# Preamble:

*Quantum* Electrodynamics gets a lot of good press, what with

Feyman's

excellent book describing the theory, and in classical

electromagnetism Maxwell's theory soaks up most of the acclaim, leaving this intermediate theory sadly overlooked. All it essentially is is a 'tidying up' of Maxwell's theory which fits in better with the

Special Theory of Relativity - there is no genuinely

*new* science being uncovered. However, there is a very attractive neatness to it, and it provides the simplest example of what it means to unify fields in Physics.

What follows is a mathematical discussion of how to create a new field from the electrical and magnetic fields, and a new formulation of the associated physical laws. To reduce the length of this write up, I'll assume you know about the Maxwell theory already.

# Apology:

The displayed equations below look

*horrible* when set in HTML. I tried my best to make it look readable, but if you're getting confused, it might make more sense if you write the equations out again by hand.

# The Theory:

Let's start with the electromagnetic force law given by the

Lorentz Equation:

m**a**=q**E** + q**v**×**B**

*or*
ma

_{i}=eE

_{i} + qε

_{ijk}v

_{j}B

_{k}, using the

summation convention. We seek a relativistic form of the equation: clearly it should be a

four-vector equation, although there is no four dimensional form of the cross product of 3-vectors, and no obvious time components for possible E

_{μ}, B

_{μ} four-vectors. Instead, note that the

**v**×

**B** term is linear in

**v**, and given that the time component of the velocity four vector is a constant, the addition of the

**E** leaves the equation still linear in four-velocity. From this viewpoint, the simplest generalisation of the force equation is:

ma^{μ}=qF^{μ}_{ν}v^{ν}

*"what's with the raised indicies?"*

For some tensor

(look up the quotient theorem if dubious) F

_{μν}. Looking at the Lorenz equation in component form, we can readily identify F

_{io}=E

_{i} and F

_{ij}=ε

_{ijk}B

_{k}. This gives us most of the tensor:

F_{μν}= (? ? ? ? )
(E_{1} 0 B_{3} -B_{2})
(E_{2} -B_{3} 0 B_{1})
(E_{3} B_{2} -B_{1} 0 )

The Lorentz Equation gives no information about the top row, but if we impose the condition of antisymmetry on the tensor (reasonable, since the lower right hand 3×3 block is), the top row becomes (0 -E

_{1} -E

_{2} -E

_{3}). The resulting tensor is known as the

Maxwell Tensor.

This gives and extra component to the Lorentz Equation - it predicts the conservation of energy (LHS = rate of change of energy, RHS = work done by field = q**E**•**v**).

Given this, let's try and express Maxwell's Equations in terms of this new tensor. Previously:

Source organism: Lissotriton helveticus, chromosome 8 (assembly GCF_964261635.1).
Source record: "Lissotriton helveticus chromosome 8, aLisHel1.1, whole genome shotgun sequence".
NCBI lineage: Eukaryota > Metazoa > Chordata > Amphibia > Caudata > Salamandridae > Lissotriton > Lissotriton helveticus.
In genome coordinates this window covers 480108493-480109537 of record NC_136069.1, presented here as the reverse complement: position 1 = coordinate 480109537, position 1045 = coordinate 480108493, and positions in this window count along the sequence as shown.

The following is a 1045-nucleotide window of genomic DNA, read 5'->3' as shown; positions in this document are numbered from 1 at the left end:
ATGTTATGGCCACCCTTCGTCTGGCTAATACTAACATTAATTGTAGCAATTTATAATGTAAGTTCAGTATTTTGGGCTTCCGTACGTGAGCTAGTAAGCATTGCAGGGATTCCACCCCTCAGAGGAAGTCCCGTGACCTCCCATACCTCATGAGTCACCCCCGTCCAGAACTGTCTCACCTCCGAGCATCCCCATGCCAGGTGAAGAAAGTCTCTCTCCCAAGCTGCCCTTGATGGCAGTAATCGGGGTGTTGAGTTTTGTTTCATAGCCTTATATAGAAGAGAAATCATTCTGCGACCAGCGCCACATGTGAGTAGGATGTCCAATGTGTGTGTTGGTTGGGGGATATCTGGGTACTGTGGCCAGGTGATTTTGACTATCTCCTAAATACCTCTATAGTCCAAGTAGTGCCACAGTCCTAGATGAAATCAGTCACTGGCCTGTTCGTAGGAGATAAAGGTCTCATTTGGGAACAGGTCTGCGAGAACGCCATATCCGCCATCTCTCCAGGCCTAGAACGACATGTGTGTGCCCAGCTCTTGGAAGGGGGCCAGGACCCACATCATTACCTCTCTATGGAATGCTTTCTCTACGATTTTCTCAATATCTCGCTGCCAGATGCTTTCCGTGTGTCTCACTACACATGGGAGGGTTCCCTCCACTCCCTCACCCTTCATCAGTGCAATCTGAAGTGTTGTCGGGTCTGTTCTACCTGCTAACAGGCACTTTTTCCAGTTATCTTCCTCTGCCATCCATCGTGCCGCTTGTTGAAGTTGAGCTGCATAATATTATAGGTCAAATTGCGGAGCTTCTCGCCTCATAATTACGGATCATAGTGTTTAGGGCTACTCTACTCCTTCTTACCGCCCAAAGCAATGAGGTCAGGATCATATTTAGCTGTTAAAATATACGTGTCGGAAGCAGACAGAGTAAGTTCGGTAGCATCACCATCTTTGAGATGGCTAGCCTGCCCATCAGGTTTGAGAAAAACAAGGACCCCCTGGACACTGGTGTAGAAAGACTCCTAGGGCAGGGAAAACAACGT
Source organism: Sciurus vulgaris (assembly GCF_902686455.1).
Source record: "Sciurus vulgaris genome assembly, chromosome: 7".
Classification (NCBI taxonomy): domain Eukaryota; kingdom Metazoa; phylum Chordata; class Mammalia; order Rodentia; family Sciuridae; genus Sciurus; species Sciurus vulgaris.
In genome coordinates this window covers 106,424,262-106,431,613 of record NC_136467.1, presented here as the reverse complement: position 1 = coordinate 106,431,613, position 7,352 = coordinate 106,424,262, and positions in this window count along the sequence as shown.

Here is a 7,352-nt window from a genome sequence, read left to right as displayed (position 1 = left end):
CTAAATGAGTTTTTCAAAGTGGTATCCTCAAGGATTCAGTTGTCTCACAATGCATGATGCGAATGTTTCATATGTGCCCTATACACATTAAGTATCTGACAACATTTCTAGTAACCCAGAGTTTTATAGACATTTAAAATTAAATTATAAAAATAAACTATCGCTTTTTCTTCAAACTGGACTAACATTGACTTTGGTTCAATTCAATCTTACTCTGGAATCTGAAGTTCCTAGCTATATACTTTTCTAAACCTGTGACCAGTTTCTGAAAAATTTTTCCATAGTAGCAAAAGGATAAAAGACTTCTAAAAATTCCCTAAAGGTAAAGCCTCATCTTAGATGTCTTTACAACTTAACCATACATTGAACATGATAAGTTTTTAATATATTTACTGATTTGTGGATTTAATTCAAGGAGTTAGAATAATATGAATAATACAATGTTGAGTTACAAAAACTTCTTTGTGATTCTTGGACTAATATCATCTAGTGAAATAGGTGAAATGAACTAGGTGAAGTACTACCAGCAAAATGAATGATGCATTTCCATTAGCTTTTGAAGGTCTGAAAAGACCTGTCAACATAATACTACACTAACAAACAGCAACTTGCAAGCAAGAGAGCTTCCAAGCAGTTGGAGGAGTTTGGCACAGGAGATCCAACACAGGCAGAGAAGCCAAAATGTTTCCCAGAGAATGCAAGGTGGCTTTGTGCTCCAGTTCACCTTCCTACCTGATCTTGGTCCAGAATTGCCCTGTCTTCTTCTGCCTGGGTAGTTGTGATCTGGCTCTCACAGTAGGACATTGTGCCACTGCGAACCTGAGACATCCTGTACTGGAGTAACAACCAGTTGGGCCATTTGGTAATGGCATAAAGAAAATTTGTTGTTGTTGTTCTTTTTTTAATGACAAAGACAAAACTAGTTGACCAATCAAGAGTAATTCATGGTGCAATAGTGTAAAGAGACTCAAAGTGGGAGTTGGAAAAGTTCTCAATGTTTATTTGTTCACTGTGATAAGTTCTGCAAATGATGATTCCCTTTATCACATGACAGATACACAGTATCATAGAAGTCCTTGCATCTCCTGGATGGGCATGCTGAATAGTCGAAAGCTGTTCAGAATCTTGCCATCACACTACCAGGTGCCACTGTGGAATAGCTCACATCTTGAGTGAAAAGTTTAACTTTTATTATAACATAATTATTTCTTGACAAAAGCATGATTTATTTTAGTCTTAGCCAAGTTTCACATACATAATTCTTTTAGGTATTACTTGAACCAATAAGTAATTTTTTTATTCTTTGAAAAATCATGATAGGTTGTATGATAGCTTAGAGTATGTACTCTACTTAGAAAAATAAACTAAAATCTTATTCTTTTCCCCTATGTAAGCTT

d_{i}E_{i} = ρ/ε_{0}

ε_{ijk}d_{j}E_{k} = -d_{0}B_{i}

d_{i}B_{i} = 0

ε_{ijk}d_{j}B_{k} = μ_{0}ε_{0} d_{0}E_{i} + μ_{0}j_{i}

with d

_{ρ} meaning partial derivative with respect to x

_{ρ} (so d

_{0} meaning partial derivative with respect to time, since t=x

_{o}).

Looking at the last of these first, we have (noting that units have been chosen such that μ

_{0}ε

_{0}=1):

ε_{ijk}d_{j}B_{k}-d_{0}E_{i}=d_{j}F_{ij}-d_{0}F_{i0}=d_{j}F^{ij}+d_{0}F^{i0}=μ_{0}j^{i}.

In SR, the rule is that lower spatial index <-> upper spatial index keeps same sign, whereas upper time index <-> lower time index changes sign.

Guessing the relativistic form:

d_{μ}F^{νμ}=
-d_{ν}F^{μν}=
-μ_{0}j^{ν},

this gives an extra equation

d_{μ}F^{μ0}=d_{i}F^{i0}=-d_{i}E_{i}=-μ_{0}j_{0}

which gives us back the first equation if j

_{0}=ρ.

The other two equations are best approached from a slightly different angle: first define a new tensor G

^{μν}=½ε

^{μνρσ}F

_{ρσ} (usually called the

dual field strength tensor). It has compnents:

(0 -B_{1} -B_{2} -B_{3})
(B_{1} 0 -E_{3} E_{2})
(B_{2} E_{3} 0 -E_{1})
(B_{3} -E_{2} E_{1} 0 )

Then

d_{μ}G^{μ0}=d_{i}G^{i0} = ½ε^{i0ρσ}d_{i}F_{ρσ} =
½ε^{i0jk}d_{i}F_{jk}=
½ε^{ijk}d_{i}F_{jk}=
½div **B**=0

gives one of Maxwell's equations, and

d_{μ}G^{μi} = d_{j}G^{ji}+d_{j}G^{j0}

= ½ε^{jiρσ}d_{j}F_{ρσ}+½ε^{j0ρσ}d_{0}F_{ρσ}

= ½ε^{jik0}d_{j}F_{ko}+
½ε^{ji0k}d_{j}F_{0k}+
½ε^{j0ik}d_{0}F_{ik}

= ½ε_{ijk}d_{j}E_{k}+
½ε_{ijk}d_{j}E_{k}+
½ε_{ijk}d_{0}F_{ij}

= ε_{ijk}d_{j}E_{k}+d_{0}B_{i},

which is zero by the remaining equation; so we have d

_{μ}G

^{μi} = 0 and d

_{μ}G

^{μ0} = 0. Then Maxwell's equations can now be summarised as:

d_{μ}F^{μν} = -μ_{0}j^{ν}

d_{μ}G^{μν} = 0

which after all the hellish notation above looks quite elegant.

# Meaning what?

Once you have adopted Special Relativity, the notion of four dimensional space, and four-vectors, must become fundamental to all other physical theories you wish to describe. The three-dimensional notions of

**E** and

**B** fields are now no longer valid, but by some seemingly remarkable stroke of luck these two fields can be put together into a single matrix field which behaves properly under

Lorentz Transformations. Even better, when Maxwell's Equations are expressed in terms of this tensor, they come out in a much neater from (which reveals

symmetries which were previously not clear) - eg. now it becomes clear why the time derivative of one field always occurs in connection with the

curl of the other.

As I was saying above, while this may all look far from simple, it is the simplest example of how ideas in Physics can be simplified by adding another dimension.

# I want more pain:

Read about the

vector potential and the

stress-energy tensor.